Italy was the first European country that suffered the coronavirus outbreak in late February, near Milan.
However, a new study is showing a different reality than the authorities believed all this time.
COVID-19 spread earlier than the world thought. A study conducted by the Milan Polyclinic Hospital found that one out of 20 blood donors already had antibodies to the virus only a couple of days after Italy’s first diagnosed case on February 20.
This finding means that coronavirus was already present in the country for at least two weeks before the official date.
A similar case happened in France, where a blood sample taken from a patient on December 27, recently tested positive for coronavirus while in California a person died from COVID-19 on February 6, according to health officials.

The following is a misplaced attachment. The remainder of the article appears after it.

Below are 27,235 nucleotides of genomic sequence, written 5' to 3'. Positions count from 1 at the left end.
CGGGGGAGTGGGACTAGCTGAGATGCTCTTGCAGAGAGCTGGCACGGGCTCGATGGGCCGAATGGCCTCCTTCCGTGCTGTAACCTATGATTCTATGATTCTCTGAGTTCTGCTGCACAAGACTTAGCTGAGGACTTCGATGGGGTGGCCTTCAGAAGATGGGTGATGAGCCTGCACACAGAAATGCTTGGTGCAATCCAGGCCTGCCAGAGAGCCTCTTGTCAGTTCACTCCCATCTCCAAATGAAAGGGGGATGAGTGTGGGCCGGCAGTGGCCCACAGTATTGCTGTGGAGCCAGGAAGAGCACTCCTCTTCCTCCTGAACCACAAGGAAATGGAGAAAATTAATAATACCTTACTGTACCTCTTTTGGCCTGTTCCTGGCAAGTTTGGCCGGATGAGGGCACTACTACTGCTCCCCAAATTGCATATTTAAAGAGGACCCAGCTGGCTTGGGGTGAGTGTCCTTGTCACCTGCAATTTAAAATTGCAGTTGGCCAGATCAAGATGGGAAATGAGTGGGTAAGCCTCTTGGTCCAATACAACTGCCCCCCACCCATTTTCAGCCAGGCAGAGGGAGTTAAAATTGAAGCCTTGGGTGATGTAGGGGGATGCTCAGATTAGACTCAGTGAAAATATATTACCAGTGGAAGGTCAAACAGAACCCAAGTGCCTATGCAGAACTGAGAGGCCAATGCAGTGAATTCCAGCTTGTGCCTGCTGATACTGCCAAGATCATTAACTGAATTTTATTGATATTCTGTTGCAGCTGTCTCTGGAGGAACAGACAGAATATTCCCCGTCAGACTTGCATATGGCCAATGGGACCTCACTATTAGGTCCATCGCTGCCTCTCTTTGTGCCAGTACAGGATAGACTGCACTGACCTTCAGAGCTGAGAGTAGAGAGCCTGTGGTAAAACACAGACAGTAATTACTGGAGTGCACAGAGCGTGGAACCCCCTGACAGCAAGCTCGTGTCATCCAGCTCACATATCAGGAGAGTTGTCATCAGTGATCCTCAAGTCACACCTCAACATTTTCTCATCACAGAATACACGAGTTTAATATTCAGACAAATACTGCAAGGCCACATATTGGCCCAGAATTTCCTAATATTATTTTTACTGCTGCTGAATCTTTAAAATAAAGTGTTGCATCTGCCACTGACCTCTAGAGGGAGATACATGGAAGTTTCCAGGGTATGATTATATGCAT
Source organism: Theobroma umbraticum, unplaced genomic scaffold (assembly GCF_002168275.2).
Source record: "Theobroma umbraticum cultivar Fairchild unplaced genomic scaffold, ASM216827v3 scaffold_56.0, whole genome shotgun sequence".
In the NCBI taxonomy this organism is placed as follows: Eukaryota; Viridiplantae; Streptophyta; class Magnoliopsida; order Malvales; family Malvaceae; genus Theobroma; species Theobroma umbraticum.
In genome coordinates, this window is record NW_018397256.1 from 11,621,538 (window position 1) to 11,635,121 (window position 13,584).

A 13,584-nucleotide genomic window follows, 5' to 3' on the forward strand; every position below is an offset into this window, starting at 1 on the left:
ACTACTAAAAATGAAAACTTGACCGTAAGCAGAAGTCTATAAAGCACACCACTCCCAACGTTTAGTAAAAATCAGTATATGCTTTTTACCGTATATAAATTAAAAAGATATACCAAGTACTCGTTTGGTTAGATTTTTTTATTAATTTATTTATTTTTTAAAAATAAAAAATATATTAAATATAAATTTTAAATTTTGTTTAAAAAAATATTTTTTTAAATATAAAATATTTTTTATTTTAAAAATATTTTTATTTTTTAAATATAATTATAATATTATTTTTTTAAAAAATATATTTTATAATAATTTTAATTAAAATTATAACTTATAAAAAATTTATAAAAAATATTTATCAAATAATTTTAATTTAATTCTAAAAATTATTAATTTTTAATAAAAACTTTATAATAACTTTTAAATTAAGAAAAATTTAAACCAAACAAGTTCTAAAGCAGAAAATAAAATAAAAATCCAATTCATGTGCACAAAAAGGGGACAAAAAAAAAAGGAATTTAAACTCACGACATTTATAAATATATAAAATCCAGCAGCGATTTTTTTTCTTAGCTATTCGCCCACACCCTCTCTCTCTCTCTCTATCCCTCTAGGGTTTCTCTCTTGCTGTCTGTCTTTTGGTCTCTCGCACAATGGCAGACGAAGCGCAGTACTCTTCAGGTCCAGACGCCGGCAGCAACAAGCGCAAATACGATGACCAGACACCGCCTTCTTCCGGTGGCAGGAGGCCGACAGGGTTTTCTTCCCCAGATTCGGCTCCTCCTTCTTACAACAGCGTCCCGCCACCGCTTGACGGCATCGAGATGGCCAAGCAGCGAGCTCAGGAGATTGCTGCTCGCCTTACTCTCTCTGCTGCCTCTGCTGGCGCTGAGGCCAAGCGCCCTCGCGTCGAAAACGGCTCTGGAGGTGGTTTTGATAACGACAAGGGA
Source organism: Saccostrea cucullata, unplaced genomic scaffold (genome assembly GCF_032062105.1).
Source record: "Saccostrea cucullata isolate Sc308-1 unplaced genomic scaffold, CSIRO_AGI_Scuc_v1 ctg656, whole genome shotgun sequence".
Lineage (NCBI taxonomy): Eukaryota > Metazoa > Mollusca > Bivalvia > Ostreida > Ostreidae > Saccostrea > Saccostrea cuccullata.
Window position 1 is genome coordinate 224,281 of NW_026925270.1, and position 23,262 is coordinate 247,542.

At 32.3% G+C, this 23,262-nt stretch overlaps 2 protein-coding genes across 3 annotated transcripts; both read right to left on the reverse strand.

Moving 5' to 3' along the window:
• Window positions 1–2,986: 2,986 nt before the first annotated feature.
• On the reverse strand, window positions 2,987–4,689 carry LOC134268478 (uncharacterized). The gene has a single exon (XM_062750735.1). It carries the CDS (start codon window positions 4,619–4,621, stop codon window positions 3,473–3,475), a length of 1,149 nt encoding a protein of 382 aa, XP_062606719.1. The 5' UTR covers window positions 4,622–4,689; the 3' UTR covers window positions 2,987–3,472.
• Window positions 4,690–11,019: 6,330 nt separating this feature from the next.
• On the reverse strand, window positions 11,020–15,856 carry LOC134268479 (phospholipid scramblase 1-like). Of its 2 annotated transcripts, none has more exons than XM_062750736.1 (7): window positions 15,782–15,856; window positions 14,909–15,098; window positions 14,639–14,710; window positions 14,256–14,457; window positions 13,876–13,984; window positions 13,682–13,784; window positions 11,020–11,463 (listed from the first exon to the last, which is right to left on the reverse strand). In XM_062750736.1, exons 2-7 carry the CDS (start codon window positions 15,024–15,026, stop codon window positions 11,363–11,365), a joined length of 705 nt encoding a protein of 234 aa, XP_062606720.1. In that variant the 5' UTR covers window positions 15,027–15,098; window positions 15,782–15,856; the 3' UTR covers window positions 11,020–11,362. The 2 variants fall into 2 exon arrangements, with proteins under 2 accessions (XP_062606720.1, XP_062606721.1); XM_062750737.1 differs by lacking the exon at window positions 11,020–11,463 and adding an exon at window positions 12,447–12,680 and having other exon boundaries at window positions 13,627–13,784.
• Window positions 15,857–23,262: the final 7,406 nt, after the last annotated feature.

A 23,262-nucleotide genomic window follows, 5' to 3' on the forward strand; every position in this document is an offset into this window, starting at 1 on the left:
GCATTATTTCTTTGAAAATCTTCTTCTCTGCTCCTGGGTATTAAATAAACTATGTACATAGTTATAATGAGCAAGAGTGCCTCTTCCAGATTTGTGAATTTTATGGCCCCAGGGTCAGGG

Between February 24 and April 8, researchers in Italy conducted over 800 antibody tests to asymptomatic blood donors, and 4,6 percent of them tested positive for coronavirus antibodies.
According to these results, the virus in Italy had an outbreak at the end of 2019 and the beginning of 2020.
Although this study doesn’t help scientists to understand the nature of the virus, it at least shows the exact arrival of COVID-19 in Europe and its rapid spread.
The death toll in Italy is over 32,000 up to date.